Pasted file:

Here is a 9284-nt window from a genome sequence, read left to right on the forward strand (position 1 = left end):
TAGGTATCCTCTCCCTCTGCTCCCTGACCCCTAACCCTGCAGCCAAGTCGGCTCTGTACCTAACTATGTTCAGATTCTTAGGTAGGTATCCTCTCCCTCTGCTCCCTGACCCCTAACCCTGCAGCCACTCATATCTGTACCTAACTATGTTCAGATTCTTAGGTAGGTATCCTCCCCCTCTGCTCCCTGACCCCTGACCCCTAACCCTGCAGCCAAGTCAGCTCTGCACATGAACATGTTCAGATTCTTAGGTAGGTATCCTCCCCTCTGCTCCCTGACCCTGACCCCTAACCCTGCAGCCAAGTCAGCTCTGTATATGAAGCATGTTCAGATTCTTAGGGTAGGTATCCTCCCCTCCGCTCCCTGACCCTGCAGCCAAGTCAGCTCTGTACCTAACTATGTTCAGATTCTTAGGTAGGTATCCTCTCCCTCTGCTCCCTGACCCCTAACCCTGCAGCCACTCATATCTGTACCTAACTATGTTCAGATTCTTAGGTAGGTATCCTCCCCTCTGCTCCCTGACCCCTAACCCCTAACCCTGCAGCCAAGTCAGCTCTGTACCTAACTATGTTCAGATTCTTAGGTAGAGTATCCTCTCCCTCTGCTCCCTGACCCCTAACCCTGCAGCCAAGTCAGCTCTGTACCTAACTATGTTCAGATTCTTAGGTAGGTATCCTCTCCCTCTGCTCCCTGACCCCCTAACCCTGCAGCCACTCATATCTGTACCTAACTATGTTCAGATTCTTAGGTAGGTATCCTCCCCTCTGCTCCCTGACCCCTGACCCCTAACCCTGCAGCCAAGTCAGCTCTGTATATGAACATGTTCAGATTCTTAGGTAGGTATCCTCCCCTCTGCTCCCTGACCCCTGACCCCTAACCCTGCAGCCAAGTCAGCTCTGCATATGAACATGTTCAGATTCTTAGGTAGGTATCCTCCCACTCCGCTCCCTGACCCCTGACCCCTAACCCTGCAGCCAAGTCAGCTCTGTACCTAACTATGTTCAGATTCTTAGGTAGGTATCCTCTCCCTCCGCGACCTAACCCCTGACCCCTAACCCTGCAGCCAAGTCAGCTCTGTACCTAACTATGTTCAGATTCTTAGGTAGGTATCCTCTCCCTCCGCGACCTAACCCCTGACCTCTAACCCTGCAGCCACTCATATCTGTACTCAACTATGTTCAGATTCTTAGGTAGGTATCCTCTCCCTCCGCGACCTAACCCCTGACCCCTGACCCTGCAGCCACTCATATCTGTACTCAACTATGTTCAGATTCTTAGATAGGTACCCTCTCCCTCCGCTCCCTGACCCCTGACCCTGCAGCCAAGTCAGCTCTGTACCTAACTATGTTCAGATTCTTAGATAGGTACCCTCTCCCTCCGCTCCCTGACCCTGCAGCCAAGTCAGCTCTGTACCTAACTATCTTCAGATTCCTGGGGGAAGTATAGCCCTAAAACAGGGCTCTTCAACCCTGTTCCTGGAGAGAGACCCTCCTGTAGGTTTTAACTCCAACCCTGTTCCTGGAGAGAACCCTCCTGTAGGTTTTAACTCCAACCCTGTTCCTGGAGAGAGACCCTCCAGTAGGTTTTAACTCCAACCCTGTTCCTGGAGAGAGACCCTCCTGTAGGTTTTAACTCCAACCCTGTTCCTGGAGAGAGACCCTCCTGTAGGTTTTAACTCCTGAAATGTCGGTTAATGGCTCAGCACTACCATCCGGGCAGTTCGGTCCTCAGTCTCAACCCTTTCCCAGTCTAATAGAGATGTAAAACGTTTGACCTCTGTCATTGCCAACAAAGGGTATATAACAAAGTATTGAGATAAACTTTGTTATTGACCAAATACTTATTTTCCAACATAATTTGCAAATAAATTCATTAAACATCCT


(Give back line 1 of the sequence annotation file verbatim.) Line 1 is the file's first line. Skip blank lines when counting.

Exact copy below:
Here is a 9284-nt window from a genome sequence, read left to right on the forward strand (position 1 = left end):